New York, NY, July 31, 2015—Margaret A. Hamburg, M.D., former commissioner of the U.S. Food and Drug Administration (FDA), has been elected to the Commonwealth Fund Board of Directors, effective immediately. She currently serves as foreign secretary for the National Academy of Medicine (formerly the Institute of Medicine) and sits on several other boards and advisory committees.
Hamburg was appointed FDA commissioner in May 2009, the second woman to hold the position, and served until April 2015. One of the longest serving commissioners at the FDA, during her tenure she oversaw initiatives to modernize the food safety system to reduce foodborne illness, to secure a safer globalized food and medical product supply chain, to expedite approvals for innovative therapies targeting unmet clinical needs, and to reduce death and disease caused by tobacco.
“Margaret Hamburg brings to the Commonwealth Fund’s Board a wealth of experience and deep commitment to improving health and health care,” said Board chairman Benjamin K. Chu, M.D., group president of Kaiser Foundation Health Plan and Hospitals in Southern California and Georgia. “Her knowledge of health care issues will be an invaluable asset to the organization’s continuing efforts to monitor health care reforms locally, nationally, and internationally and to bring best practices to benefit all Americans.”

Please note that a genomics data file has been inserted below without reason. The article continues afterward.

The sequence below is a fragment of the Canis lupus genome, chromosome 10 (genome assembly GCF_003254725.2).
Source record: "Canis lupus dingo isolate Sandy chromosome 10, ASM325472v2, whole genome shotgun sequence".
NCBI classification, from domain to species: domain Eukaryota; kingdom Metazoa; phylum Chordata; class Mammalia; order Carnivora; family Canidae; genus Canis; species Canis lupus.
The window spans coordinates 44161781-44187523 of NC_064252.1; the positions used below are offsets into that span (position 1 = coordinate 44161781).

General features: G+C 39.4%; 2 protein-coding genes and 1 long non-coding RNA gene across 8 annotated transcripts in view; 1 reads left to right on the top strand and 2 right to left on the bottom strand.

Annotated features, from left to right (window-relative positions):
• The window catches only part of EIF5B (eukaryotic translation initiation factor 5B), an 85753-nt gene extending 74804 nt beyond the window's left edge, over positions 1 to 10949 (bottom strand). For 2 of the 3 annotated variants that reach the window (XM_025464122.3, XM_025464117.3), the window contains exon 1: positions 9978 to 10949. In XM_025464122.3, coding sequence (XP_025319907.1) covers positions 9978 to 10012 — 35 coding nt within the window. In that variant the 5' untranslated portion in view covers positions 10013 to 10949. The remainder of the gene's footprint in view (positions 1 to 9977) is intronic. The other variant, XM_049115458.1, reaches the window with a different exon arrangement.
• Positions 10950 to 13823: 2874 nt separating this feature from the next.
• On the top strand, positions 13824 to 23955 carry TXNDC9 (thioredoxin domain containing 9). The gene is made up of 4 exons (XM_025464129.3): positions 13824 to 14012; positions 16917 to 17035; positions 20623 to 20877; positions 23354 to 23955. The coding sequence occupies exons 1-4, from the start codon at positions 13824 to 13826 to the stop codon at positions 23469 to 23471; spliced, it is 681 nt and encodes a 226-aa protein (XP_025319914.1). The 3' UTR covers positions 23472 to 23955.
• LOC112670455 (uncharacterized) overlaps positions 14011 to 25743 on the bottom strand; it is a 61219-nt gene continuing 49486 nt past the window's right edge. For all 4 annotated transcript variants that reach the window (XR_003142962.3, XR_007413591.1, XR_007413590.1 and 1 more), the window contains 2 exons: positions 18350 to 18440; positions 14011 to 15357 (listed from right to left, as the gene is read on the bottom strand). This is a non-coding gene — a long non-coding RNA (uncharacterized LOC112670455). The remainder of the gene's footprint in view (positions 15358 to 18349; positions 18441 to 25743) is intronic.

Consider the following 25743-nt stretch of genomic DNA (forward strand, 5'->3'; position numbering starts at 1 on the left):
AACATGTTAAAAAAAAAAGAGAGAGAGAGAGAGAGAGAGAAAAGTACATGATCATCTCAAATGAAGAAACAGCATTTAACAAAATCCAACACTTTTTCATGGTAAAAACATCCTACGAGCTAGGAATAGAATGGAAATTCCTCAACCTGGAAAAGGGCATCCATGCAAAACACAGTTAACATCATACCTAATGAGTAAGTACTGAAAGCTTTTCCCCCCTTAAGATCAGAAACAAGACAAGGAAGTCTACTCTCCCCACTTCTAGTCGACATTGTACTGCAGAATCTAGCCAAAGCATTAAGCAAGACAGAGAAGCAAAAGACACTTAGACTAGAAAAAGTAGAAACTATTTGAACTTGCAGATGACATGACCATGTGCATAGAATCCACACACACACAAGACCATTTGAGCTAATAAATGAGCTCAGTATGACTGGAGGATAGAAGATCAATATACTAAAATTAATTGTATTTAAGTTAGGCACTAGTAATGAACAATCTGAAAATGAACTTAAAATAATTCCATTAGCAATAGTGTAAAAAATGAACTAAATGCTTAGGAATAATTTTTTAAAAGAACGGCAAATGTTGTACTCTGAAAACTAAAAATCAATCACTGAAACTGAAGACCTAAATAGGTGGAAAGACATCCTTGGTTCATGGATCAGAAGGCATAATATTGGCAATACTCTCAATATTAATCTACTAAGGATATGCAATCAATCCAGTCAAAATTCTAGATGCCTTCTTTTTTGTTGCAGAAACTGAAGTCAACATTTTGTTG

Hamburg served as commissioner of the New York City Department of Health and Mental Hygiene from 1991 to 1997. Her many accomplishments in that position include promoting needle-exchange programs to reduce the spread of HIV, initiating the first public health bioterrorism program in the nation, and creating a program to reduce the resurgence of tuberculosis, an effort that became a model for health departments worldwide.
“We are very fortunate to be able to benefit from Margaret Hamburg’s broad experience as an innovative leader in medicine and public health as The Commonwealth Fund continues its work to move our country toward a high-performance health system,” said Commonwealth Fund President David Blumenthal, M.D.
Prior to serving as FDA commissioner, Hamburg was vice president for biological programs (2001–05) and senior scientist (2005–09) at the Nuclear Threat Initiative, where she worked on reforms to reduce the dangers associated with modern bioterrorism and infectious diseases such as pandemic flu. She also served as assistant secretary for policy and evaluation in the U.S. Department of Health and Human Services. When Hamburg was elected to the Institute of Medicine in 1994, she was one of the youngest people to achieve that distinction. She received her medical degree from Harvard Medical School.